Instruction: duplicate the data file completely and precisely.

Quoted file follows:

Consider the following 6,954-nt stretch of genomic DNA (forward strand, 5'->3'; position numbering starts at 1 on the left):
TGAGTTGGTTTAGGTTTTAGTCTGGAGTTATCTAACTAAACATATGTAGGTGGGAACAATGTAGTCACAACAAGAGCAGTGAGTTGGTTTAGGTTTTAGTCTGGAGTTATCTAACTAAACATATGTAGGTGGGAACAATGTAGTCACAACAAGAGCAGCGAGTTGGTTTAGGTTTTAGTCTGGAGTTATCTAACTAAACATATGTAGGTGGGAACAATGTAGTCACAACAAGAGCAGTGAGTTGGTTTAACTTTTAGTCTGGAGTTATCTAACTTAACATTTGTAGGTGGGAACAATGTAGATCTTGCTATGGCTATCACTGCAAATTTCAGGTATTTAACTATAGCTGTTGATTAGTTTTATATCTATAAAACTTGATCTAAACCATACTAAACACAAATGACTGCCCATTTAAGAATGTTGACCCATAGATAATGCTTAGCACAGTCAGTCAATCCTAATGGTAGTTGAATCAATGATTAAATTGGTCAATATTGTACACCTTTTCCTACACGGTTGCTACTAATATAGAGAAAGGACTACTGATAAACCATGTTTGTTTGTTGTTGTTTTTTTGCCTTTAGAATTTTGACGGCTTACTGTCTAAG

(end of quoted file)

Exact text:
Consider the following 6,954-nt stretch of genomic DNA (forward strand, 5'->3'; position numbering starts at 1 on the left):
TGAGTTGGTTTAGGTTTTAGTCTGGAGTTATCTAACTAAACATATGTAGGTGGGAACAATGTAGTCACAACAAGAGCAGTGAGTTGGTTTAGGTTTTAGTCTGGAGTTATCTAACTAAACATATGTAGGTGGGAACAATGTAGTCACAACAAGAGCAGCGAGTTGGTTTAGGTTTTAGTCTGGAGTTATCTAACTAAACATATGTAGGTGGGAACAATGTAGTCACAACAAGAGCAGTGAGTTGGTTTAACTTTTAGTCTGGAGTTATCTAACTTAACATTTGTAGGTGGGAACAATGTAGATCTTGCTATGGCTATCACTGCAAATTTCAGGTATTTAACTATAGCTGTTGATTAGTTTTATATCTATAAAACTTGATCTAAACCATACTAAACACAAATGACTGCCCATTTAAGAATGTTGACCCATAGATAATGCTTAGCACAGTCAGTCAATCCTAATGGTAGTTGAATCAATGATTAAATTGGTCAATATTGTACACCTTTTCCTACACGGTTGCTACTAATATAGAGAAAGGACTACTGATAAACCATGTTTGTTTGTTGTTGTTTTTTTGCCTTTAGAATTTTGACGGCTTACTGTCTAAG